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The Weekend Australian - Review - - Out & About -

Bridge of Spies (M) Steven Spiel­berg’s first film in three years is a grip­ping real-life Cold War story of the ar­rest and trial of a Soviet spy (Mark Ry­lance) in New York and the ef­forts of his ap­pointed defence coun­sel (Tom Hanks) to see that he’s treated fairly. The film, co-scripted by the Coen broth­ers, also en­com­passes the story of Gary Pow­ers, the pi­lot of the U-2 spy plane shot down over the Soviet Union, and its af­ter­math. One of this fine film’s in­ci­den­tal achieve­ments is to make the viewer care about the fate of the Soviet spy who, we are re­minded, is only do­ing the job to which he was as­signed.

David Strat­ton

Crim­son Peak (M) Mex­i­can di­rec­tor Guillermo del Toro likes his ghost sto­ries and fairy­tales. Del Toro has said of Crim­son Peak that he wanted to make an old-fash­ioned haunted-house film such as the ones he watched in his youth, cit­ing The Omen, The Ami­tyville Hor­ror and “the Ever­est of haunted-house movies”, Stan­ley Kubrick’s The Shin­ing. Un­for­tu­nately, Crim­son Peak is not even in the foothills. It’s main prob­lem is it just isn’t scary. An­other missed op­por­tu­nity with del Toro’s film: the cast seems to take it far too se­ri­ously. The set-up — a di­lap­i­dated man­sion in north­ern England, the creepy brother and sis­ter who live in it, the Amer­i­can heiress who moves in — lends it­self to a bit of melo­dra­matic hu­mour, but there is al­most none. It’s all so earnest and, as a re­sult, pre­pos­ter­ous.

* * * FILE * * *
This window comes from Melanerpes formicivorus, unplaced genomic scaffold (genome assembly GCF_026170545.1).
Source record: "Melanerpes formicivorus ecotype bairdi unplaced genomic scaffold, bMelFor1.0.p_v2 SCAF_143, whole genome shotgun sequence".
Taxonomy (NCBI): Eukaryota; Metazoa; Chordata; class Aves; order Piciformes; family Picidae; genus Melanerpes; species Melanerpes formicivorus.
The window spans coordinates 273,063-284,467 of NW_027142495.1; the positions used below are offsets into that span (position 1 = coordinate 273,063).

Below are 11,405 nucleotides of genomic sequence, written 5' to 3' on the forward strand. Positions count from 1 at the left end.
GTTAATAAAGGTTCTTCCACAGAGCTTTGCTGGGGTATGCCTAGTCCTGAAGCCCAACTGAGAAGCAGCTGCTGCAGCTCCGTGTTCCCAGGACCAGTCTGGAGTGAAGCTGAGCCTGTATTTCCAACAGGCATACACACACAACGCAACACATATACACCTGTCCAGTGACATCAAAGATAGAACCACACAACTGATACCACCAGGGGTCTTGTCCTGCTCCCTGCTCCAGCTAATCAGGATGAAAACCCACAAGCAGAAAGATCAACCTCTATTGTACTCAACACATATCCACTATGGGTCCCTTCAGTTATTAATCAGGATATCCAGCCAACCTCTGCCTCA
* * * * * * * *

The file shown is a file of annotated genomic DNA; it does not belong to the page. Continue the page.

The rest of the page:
Stephen Romei The Walk (PG) Robert Ze­meckis and cin­e­matog­ra­pher Dar­iusz Wol­ski recre­ate the feat achieved in 1974 by French­man Philippe Pe­tit (Joseph Gor­donLe­vitt) when he crossed from the north to the south tower of the ill-fated World Trade Cen­tre in New York on a nar­row wire. The use of 3-D makes this ex­tra­or­di­nary ad­ven­ture ap­pear all too real (suf­fer­ers from ver­tigo, be­ware!), but un­for­tu­nately the rest of the film fails to live up to the cli­max, with lack­lus­tre treat­ment of the events that led to the walk, and Gor­don-Le­vitt, with his very strange French ac­cent, mis­cast in the lead­ing role.

DS

Leg­end (MA15+) Tom Hardy is ex­cep­tional in his dual role as Reg­gie and Ron­nie Kray, the gang­ster twins whose crim­i­nal ac­tiv­i­ties in Lon­don’s East End and Soho in­volved politi­cians in the 1960s. Aus­tralian Emily Brown­ing is also very fine as the teenage girl who, against the wishes of her par­ents, mar­ried the su­per­fi­cially charm­ing Reg­gie and lived to re­gret it. Brian Hel­ge­land’s very well made thriller is cer­tainly vi­o­lent, but Hardy’s con­tri­bu­tion makes it es­sen­tial view­ing.

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